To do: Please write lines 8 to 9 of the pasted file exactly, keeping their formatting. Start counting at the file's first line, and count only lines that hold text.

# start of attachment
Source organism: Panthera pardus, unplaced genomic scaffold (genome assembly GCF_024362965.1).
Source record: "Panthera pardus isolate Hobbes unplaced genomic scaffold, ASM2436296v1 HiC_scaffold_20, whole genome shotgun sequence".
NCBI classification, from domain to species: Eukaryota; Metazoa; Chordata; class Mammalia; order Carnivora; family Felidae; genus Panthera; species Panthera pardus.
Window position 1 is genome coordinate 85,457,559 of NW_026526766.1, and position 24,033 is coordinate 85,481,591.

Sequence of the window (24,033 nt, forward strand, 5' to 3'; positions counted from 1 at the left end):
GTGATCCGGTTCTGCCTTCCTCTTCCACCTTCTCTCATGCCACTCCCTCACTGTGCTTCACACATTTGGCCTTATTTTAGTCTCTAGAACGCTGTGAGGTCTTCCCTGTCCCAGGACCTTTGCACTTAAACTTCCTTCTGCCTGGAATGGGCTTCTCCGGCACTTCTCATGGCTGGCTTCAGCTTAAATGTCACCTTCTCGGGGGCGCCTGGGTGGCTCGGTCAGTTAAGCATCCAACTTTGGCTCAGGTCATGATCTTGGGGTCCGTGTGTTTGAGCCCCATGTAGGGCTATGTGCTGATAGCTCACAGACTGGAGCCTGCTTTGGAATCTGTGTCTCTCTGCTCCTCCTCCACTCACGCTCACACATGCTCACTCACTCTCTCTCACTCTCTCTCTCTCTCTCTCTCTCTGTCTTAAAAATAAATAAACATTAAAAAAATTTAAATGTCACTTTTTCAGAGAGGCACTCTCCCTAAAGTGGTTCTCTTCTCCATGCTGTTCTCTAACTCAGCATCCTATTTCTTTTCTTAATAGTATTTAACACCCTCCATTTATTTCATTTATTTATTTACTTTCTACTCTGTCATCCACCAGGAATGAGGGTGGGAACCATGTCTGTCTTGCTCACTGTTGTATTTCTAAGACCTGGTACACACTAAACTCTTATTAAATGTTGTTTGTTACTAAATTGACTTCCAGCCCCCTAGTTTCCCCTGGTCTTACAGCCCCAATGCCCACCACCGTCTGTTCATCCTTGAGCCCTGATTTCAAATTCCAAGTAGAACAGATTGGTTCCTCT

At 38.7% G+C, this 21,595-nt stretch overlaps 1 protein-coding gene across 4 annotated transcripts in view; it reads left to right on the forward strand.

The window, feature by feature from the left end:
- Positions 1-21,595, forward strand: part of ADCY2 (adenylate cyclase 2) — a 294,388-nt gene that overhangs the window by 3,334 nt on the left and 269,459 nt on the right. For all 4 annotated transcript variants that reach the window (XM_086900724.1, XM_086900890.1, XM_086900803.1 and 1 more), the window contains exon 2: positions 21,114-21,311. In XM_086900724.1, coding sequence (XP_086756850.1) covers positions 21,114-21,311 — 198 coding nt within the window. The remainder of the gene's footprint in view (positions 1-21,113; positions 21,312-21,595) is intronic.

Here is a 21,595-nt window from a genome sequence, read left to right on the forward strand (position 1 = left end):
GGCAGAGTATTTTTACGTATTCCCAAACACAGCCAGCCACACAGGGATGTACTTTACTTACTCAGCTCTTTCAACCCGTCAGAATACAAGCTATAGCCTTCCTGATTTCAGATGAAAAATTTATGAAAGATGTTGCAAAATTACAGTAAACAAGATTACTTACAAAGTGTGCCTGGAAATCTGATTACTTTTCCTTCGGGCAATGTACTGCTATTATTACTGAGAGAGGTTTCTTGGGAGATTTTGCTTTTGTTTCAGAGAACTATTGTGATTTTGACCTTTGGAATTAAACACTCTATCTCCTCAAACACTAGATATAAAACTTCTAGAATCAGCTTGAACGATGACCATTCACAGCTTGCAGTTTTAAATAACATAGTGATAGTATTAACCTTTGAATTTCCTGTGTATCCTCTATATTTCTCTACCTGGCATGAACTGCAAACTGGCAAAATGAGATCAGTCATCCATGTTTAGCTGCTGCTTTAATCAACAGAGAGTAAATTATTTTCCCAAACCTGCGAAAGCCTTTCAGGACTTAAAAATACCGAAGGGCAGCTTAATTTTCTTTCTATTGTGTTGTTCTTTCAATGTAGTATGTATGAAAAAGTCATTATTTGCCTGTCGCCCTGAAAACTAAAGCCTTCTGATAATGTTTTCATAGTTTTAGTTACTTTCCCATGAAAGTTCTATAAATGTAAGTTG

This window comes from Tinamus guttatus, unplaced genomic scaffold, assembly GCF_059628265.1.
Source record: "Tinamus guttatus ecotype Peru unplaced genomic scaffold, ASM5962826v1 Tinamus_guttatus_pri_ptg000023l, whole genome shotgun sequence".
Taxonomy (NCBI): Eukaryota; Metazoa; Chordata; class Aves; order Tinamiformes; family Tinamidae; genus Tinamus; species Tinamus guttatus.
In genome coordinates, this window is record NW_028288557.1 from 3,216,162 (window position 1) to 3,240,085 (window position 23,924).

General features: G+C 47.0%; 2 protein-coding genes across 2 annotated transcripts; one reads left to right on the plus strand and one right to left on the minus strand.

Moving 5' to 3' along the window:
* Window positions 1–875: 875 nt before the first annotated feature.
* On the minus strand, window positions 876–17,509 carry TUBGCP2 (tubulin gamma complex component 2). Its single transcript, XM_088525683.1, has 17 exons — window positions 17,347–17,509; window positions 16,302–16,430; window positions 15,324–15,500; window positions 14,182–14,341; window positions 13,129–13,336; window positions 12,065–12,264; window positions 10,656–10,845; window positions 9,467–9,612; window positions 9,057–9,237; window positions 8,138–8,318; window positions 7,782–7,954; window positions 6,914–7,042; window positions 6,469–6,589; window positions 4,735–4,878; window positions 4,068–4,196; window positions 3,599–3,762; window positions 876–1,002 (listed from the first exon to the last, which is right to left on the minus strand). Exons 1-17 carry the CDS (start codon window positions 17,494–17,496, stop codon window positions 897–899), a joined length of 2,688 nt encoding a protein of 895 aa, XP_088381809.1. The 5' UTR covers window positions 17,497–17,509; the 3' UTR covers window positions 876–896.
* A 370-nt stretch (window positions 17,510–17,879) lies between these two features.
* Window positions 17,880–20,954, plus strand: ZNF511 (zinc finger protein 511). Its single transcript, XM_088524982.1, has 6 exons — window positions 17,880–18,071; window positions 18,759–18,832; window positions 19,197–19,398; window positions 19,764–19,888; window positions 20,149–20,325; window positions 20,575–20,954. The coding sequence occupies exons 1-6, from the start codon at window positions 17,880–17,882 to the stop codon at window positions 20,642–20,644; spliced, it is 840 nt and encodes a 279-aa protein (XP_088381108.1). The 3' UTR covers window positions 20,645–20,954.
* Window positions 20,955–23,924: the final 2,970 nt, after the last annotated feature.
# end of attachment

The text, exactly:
The window, feature by feature from the left end:
- Positions 1-21,595, forward strand: part of ADCY2 (adenylate cyclase 2) — a 294,388-nt gene that overhangs the window by 3,334 nt on the left and 269,459 nt on the right. For all 4 annotated transcript variants that reach the window (XM_086900724.1, XM_086900890.1, XM_086900803.1 and 1 more), the window contains exon 2: positions 21,114-21,311. In XM_086900724.1, coding sequence (XP_086756850.1) covers positions 21,114-21,311 — 198 coding nt within the window. The remainder of the gene's footprint in view (positions 1-21,113; positions 21,312-21,595) is intronic.